HDS Enhances Security, Performance Of Storage Line


HDS unveiled the new products at the Storage Networking World conference being held this week in Dallas.

While HDS is not known for quickly releasing new products, solution providers can be sure the company has done its homework before any releases, said Joe Kadlec, vice president and senior partner at Consiliant Technologies, an Irvine, Calif.-based solution provider and HDS partner.

"HDS is very well guarded in its releases," Kadlec said. "It doesn't release anything new without testing the heck out of it. It's great for VARs like me, and for the customer."

Hitachi Data Systems boosted the performance of its AMS 2000 series of midrange arrays with the addition of new symmetrical active-active controllers and dynamic load management, said Mark Adams, senior product marketing manager.

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The new controllers allow either one to take data from any host without users needing to get involved in data path management, Adams said. And with dynamic load management, the utilization rates of both controllers are monitored and adjusted automatically according to I/O response times, he said.

The AMS 2000 series of arrays also include the industry's first SAS backplane to offer 3-Gbits-per-second performance and the ability to scale to over 100 SAS hard drives, Adams said. The AMS 2100 scales to up to 120 SAS drives, the AMS 2300 to up to 240 drives, and the AMS 2500 to up to 480 drives, he said.

As a result of that backplane, bandwidth of the arrays is now up to 9,600 Mbytes per second, Adams said. "No other modular system can do that," he said.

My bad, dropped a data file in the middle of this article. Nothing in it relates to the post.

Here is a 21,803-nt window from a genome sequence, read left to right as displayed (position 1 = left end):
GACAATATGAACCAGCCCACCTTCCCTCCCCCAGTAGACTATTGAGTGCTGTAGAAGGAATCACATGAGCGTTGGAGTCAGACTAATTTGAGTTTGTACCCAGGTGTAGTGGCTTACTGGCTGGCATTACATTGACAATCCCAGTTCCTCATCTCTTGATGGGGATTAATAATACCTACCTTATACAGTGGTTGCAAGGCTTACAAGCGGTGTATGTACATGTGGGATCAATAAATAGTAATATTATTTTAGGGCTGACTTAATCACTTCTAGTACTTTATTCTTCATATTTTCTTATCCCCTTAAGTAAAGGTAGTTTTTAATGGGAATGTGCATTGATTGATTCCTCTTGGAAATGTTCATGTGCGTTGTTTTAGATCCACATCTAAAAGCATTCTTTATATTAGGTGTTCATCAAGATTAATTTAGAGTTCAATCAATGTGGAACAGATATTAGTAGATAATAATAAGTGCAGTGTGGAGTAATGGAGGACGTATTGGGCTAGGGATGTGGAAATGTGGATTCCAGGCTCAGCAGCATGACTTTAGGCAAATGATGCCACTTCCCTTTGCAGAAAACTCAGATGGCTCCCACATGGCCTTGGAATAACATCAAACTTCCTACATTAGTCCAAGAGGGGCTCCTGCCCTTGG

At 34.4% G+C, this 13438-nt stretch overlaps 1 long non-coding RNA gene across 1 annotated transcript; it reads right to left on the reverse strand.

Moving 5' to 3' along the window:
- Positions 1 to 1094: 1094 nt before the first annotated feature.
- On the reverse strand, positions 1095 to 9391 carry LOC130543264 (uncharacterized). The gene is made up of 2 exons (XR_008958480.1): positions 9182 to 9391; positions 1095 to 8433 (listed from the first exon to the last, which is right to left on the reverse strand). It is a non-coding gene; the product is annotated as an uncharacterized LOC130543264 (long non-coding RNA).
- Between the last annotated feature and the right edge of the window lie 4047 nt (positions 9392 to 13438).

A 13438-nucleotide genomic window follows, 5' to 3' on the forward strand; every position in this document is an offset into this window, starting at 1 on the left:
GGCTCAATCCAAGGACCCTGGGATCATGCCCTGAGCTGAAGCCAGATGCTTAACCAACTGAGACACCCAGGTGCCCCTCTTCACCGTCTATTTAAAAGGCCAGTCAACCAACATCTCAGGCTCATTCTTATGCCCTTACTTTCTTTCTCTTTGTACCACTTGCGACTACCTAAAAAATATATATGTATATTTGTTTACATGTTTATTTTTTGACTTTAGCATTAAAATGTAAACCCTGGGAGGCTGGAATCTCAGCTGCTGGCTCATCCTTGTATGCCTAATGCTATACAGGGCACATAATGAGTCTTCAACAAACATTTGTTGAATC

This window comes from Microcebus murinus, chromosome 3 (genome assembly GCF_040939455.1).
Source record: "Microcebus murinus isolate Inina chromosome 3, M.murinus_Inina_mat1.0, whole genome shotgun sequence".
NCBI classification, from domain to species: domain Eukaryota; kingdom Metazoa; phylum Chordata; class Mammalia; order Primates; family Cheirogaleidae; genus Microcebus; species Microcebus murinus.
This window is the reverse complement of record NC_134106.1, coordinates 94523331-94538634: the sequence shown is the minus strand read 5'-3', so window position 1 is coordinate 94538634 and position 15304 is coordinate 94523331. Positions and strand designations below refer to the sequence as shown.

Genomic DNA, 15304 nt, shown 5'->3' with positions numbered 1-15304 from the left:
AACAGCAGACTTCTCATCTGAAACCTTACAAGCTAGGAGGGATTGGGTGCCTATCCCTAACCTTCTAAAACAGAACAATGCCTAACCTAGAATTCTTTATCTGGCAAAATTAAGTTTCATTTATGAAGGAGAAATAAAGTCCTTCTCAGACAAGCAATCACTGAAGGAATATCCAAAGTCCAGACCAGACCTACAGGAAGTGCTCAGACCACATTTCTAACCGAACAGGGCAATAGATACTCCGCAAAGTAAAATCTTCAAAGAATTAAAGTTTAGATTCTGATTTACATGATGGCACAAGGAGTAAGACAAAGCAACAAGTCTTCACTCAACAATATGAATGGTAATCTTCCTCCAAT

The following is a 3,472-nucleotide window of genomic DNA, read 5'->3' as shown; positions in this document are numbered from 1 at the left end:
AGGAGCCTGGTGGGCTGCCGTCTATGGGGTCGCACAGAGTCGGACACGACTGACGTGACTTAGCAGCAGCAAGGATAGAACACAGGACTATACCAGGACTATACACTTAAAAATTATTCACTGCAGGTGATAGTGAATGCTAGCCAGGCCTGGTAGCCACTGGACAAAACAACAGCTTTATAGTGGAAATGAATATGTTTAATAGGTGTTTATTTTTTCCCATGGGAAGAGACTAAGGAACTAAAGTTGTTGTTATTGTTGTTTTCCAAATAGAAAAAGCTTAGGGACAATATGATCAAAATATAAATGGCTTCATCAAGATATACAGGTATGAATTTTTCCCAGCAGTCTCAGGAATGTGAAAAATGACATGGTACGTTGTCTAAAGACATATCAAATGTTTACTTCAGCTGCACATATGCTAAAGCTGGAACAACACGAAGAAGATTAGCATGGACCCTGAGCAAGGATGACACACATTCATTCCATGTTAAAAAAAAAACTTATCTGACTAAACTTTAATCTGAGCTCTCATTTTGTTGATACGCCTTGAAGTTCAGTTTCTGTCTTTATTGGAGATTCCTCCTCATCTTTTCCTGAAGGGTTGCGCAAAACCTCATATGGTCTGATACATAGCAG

From a performance and overall architecture view, the changes will make it easier to bring the AMS 2000 arrays to customers, Kadlec said.

"From my understanding, the performance of the new AMS 2000 arrays will blow away anything else in the market place," he said. "SAS with the symmetrical controller configuration offers a lot of performance advantages."

HDS also enhanced its USP V and USP VM series of storage virtualization appliances with the addition of several new capabilities, said Malcolm Brickwood, senior manager of product marketing for the vendor.

The first is the ability to encrypt data at rest via its controller-based AES 256 encryption technology without any performance impact, Brickwood said. The controller works with any storage media, including flash drives, which Hitachi plans to introduce to its storage line in the near future, he said.

Encryption can be a big deal, depending on the customer, Kadlec said. "Everyone has certain data they are concerned about," he said. "And they don't want to worry about data getting out, or about disgruntled employees stealing data."

HDS is also partnering with PeakData, a Niwot, Colo.-based provider of data erasure and storage device destruction services, Brickwood said. HDS will help customers erase the data on single hard drives or on entire arrays with multi-pass data wiping and rewrites, and will also destroy and recycle disk and tape drives in an ecologically-sound fashion, he said.

Also new is enhancements to HDS's Dynamic Provisioning, or thin provisioning, technology which allows its TrueCopy remote data replication and Universal Replicator local replication software work together for business continuity purposes.

For instance, Brickwood said, a company can use TrueCopy to replicate data to a second site, which serves as a high-speed remote cache from which data is replicated to a third site using Universal Replicator in order to have multiple copies of data available in case of disaster.

The USP appliances can also take advantage of new 450-Gbyte, 15,000-rpm Fibre Channel hard drives to increase the capacity of data stored by up to 50 percent, he said.

The enhanced AMS 2100 and AMS 2300 are currently shipping, while the AMS 2500 is expected to ship in December, Adams said. The AMS 2100 starts at $31,000 with dual controllers, four Fibre Channel host ports, and 600 Gbytes of SAS storage.